Date of Award

December 2021

Degree Type


Degree Name

Doctor of Philosophy



First Advisor

Jennifer E Earl-Boehm

Committee Members

Kyle T Ebersole, Wendy E Huddleston, Marie K Hoeger Bement


anterior knee pain, Central sensitization, EMG, Patellofemoral pain, quadriceps, quantitative sensory testing


Context: Females with patellofemoral pain (PFP) are at higher risk, have higher rates, and experience worse long-term outcomes than males. Structural and functional changes have been observed in pain networks and neuromuscular systems in individuals with PFP. Central sensitization describes dysfunctional pain modulation which could lead to altered neuromuscular control. Evidence examining relationships between central sensitization and muscle function in PFP is lacking.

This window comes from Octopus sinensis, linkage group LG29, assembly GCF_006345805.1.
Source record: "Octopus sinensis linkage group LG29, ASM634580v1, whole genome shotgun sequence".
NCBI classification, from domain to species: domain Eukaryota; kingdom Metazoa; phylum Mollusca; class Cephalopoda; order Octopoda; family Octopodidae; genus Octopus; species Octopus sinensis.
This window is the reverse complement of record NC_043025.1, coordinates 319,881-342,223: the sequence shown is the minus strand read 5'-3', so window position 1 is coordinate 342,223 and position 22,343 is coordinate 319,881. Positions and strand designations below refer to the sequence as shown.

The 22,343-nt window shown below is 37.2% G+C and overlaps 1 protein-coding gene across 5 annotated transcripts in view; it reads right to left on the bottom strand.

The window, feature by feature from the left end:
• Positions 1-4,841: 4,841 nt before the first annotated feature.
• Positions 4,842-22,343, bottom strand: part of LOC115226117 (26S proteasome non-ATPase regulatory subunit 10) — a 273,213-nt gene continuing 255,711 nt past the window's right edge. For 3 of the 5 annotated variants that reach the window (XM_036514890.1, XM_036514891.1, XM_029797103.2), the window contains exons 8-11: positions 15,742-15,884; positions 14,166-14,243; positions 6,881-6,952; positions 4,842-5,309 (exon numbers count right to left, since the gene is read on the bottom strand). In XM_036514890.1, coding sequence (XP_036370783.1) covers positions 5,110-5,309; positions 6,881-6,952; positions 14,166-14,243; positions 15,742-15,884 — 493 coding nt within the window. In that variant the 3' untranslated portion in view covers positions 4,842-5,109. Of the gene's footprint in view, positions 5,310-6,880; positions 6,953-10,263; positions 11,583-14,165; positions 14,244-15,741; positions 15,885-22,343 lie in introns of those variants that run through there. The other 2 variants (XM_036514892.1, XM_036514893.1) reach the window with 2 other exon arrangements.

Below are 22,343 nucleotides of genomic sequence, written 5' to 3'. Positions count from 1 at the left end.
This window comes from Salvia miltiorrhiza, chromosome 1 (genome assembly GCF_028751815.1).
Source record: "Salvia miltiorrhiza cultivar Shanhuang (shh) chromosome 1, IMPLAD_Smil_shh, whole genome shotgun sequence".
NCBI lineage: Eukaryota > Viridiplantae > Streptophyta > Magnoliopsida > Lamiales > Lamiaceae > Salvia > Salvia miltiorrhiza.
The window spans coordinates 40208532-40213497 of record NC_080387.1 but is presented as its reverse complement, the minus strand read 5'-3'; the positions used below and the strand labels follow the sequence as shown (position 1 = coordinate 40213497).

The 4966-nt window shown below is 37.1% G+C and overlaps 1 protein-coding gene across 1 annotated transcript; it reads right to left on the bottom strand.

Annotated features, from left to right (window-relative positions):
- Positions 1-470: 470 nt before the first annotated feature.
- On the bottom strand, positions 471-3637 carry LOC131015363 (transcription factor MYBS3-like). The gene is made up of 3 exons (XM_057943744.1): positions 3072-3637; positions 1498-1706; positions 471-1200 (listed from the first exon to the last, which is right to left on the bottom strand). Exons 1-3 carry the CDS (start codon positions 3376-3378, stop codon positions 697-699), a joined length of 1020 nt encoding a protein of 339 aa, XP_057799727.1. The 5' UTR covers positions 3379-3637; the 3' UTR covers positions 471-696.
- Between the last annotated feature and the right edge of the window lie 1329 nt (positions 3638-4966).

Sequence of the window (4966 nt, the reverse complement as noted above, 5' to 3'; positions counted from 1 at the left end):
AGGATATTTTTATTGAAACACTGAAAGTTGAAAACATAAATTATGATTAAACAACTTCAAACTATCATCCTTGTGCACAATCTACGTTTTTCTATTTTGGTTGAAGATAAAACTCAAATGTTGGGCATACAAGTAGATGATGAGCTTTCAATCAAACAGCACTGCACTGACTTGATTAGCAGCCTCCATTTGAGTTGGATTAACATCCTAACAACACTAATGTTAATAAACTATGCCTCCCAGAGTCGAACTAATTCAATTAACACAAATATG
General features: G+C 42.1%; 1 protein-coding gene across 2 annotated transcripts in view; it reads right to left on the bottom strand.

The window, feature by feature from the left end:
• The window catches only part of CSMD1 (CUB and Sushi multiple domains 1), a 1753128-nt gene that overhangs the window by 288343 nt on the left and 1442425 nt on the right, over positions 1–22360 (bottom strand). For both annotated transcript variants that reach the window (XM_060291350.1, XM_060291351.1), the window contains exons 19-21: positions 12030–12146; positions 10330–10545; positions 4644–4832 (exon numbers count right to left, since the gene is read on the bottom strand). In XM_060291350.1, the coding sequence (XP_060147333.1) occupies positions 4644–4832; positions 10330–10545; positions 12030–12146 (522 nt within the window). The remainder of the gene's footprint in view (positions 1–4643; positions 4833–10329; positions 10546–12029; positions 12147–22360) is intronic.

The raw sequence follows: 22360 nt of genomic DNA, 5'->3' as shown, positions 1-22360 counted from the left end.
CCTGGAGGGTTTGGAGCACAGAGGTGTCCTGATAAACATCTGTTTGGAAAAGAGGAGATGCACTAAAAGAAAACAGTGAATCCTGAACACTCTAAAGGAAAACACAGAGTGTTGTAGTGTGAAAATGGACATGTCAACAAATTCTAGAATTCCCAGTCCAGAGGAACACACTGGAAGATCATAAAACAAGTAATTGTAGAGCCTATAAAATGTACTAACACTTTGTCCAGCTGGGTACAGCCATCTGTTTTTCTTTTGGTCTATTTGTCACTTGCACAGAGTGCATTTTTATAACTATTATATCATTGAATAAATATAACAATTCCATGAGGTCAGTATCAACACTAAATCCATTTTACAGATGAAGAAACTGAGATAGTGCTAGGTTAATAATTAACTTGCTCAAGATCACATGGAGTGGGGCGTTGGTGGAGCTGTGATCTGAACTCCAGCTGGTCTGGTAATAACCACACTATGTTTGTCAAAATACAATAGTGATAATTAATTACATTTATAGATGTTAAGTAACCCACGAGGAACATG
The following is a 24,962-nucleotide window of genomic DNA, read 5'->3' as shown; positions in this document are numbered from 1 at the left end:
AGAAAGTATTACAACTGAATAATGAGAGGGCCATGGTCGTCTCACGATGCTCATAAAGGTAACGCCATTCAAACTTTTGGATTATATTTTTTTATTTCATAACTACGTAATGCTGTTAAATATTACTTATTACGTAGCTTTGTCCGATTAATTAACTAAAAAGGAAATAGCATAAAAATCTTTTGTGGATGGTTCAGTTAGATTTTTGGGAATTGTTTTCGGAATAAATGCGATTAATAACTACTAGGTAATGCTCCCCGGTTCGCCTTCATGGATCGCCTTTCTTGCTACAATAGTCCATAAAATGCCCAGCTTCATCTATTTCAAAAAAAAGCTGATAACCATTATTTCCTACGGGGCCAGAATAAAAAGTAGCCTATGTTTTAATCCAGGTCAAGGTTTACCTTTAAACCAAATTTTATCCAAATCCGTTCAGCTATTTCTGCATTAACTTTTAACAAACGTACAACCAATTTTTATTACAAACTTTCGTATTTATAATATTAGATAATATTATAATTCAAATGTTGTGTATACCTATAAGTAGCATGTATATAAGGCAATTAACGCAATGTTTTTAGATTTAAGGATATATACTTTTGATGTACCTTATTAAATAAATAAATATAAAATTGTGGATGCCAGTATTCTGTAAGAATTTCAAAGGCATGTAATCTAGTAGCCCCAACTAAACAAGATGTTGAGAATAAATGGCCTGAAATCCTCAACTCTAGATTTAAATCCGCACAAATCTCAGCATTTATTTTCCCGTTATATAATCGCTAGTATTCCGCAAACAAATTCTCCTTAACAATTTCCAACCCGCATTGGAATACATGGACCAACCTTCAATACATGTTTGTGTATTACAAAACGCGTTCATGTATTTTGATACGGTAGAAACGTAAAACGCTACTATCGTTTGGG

Objective: The purpose of this study is to determine whether females with PFP exhibit signs of central sensitization compared to pain-free females. Then, after grouping each individual based on her quantitative sensory test results into a centrally sensitized (CS) and non-centrally sensitized (NS) groups, we will determine whether quadriceps muscle function is altered during a static task, and whether quadriceps muscle function and knee kinematics are altered during a functional task. Participants: Thirty-three total females participated. For the first aim, a PFP and pain-free healthy control (CON) group were compared. For the second and third studies, the PFP group was further divided based on their quantitative sensory test (QST) results into the CS and NS groups and the CON group was maintained. Main Outcome Measures: QST measures included local and remote pressure pain thresholds (PPTs), conditioned pain modulation (CPM), and temporal summation of pain (TSP). Surface electromyography (EMG) was used to collect the time of vastus medials (VM) and vastus lateralis (VL) onset activation in response to an auditory stimulus (SRT) and peak activation response to a stimulus (PRT) during a maximal voluntary isometric contraction and stair descent tasks. Inertial measurement unit motion analysis was also used to collect peak knee flexion and peak knee abduction angles during stair descent. Results: Females with PFP exhibited impaired CPM and facilitated TSP relative to the CON group. No differences in PPTs at local or remote sites were observed. Once grouped by central sensitization status, no differences in VM and VL SRT or PRT were observed between- or within- groups during the static task. During the functional task, PRT for both muscles was later in the CS group compared to the CON group (p<0.001), but no differences in SRT or knee kinematics were observed between groups. Conclusions: Females with PFP exhibit enhanced pain facilitation with impaired pain inhibition compared to pain-free females. Quadriceps muscle function was not altered during a static task. Peak VM and VL activation during stair descent occurred later in the CS group compared to the CON group. Peak activation occurred just prior to maximum knee flexion and later than maximum knee abduction in the CS group, indicating the potential for reduced control during stair descent. However, similar activation onset times, and knee flexion and abduction angles were observed regardless of group. Altered muscle function may occur in females with centrally-sensitized PFP during a functional, weight-bearing task without changes in peak knee angles. Muscle function is not altered between groups during static non-weight-bearing task when grouped by central sensitization. Pain facilitation and pain inhibition mechanisms can be restored, but current treatment models and practice guidelines do not account for central sensitization. Clinicians should consider assessing signs of central sensitization during clinical examination of females with PFP.